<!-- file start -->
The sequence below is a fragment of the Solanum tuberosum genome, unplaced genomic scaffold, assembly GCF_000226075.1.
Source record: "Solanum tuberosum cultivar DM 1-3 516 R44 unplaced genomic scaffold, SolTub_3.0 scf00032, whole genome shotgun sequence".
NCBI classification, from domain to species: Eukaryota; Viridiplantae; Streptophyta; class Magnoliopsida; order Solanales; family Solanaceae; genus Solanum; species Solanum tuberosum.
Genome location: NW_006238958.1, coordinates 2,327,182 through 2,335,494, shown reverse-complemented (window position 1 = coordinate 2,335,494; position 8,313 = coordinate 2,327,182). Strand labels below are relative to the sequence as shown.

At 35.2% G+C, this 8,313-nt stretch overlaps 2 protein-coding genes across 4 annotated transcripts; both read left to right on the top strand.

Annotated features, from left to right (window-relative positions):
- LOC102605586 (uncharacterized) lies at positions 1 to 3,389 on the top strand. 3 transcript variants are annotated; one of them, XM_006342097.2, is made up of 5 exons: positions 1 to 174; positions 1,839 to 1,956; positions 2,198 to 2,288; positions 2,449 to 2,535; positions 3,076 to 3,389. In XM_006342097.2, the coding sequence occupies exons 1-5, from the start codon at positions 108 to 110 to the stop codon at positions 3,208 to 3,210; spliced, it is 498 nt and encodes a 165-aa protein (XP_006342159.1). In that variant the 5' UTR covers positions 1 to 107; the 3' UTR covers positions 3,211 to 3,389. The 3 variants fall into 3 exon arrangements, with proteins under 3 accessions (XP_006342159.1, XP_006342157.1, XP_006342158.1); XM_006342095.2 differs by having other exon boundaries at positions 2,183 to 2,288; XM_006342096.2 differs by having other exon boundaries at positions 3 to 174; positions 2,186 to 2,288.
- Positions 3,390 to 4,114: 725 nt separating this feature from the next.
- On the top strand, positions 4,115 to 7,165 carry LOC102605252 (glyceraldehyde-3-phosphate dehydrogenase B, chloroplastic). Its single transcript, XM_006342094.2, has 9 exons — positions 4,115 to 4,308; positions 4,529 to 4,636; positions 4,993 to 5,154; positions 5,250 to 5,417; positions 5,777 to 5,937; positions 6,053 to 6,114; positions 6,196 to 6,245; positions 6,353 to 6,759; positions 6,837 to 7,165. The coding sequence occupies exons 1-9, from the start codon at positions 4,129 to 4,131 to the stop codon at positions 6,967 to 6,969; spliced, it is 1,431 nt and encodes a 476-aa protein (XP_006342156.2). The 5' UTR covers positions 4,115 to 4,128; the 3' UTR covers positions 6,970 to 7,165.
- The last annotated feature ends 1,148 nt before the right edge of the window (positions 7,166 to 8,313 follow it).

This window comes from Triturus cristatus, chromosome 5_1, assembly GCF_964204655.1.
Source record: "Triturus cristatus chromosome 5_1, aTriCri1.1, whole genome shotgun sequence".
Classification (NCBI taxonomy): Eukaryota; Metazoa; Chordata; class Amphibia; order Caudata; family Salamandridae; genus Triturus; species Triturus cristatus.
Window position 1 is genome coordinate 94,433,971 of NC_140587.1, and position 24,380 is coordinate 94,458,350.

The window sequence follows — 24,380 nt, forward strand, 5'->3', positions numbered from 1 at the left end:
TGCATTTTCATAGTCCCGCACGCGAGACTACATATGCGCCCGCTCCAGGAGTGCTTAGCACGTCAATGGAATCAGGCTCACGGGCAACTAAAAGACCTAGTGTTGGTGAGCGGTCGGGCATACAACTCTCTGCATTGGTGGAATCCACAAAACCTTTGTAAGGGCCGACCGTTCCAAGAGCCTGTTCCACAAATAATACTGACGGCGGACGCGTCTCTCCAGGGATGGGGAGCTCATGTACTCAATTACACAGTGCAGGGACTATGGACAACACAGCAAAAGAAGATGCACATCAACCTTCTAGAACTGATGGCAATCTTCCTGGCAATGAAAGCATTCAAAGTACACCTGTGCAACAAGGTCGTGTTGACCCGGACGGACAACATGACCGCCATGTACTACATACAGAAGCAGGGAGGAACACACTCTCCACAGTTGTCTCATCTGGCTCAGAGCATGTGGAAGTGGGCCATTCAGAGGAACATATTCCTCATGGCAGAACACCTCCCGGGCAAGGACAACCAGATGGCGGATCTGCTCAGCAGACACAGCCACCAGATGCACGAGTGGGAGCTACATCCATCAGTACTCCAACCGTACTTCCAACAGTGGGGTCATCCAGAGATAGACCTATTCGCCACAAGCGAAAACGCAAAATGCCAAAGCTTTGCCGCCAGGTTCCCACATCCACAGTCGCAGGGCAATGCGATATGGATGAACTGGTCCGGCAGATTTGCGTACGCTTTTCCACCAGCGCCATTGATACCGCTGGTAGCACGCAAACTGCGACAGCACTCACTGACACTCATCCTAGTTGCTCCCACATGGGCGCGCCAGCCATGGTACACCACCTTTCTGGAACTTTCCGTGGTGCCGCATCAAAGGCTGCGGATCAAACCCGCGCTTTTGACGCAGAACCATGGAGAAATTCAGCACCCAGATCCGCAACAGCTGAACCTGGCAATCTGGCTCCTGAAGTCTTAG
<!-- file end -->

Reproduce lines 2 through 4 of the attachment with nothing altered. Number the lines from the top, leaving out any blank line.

Source record: "Solanum tuberosum cultivar DM 1-3 516 R44 unplaced genomic scaffold, SolTub_3.0 scf00032, whole genome shotgun sequence".
NCBI classification, from domain to species: Eukaryota; Viridiplantae; Streptophyta; class Magnoliopsida; order Solanales; family Solanaceae; genus Solanum; species Solanum tuberosum.
Genome location: NW_006238958.1, coordinates 2,327,182 through 2,335,494, shown reverse-complemented (window position 1 = coordinate 2,335,494; position 8,313 = coordinate 2,327,182). Strand labels below are relative to the sequence as shown.